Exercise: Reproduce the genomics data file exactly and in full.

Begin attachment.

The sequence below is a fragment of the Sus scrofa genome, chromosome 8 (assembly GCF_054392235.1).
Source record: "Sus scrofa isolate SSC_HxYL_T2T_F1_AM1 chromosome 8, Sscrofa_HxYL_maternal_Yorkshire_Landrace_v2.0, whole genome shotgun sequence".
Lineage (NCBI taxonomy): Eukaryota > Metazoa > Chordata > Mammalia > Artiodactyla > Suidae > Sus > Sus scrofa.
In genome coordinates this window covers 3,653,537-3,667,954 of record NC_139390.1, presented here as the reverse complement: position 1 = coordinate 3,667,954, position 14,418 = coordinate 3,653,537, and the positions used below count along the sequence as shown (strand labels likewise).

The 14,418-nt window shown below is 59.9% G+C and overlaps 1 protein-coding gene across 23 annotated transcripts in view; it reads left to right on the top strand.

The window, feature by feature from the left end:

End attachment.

The sequence below is a fragment of the Sus scrofa genome, chromosome 8 (assembly GCF_054392235.1).
Source record: "Sus scrofa isolate SSC_HxYL_T2T_F1_AM1 chromosome 8, Sscrofa_HxYL_maternal_Yorkshire_Landrace_v2.0, whole genome shotgun sequence".
Lineage (NCBI taxonomy): Eukaryota > Metazoa > Chordata > Mammalia > Artiodactyla > Suidae > Sus > Sus scrofa.
In genome coordinates this window covers 3,653,537-3,667,954 of record NC_139390.1, presented here as the reverse complement: position 1 = coordinate 3,667,954, position 14,418 = coordinate 3,653,537, and the positions used below count along the sequence as shown (strand labels likewise).

The 14,418-nt window shown below is 59.9% G+C and overlaps 1 protein-coding gene across 23 annotated transcripts in view; it reads left to right on the top strand.

The window, feature by feature from the left end: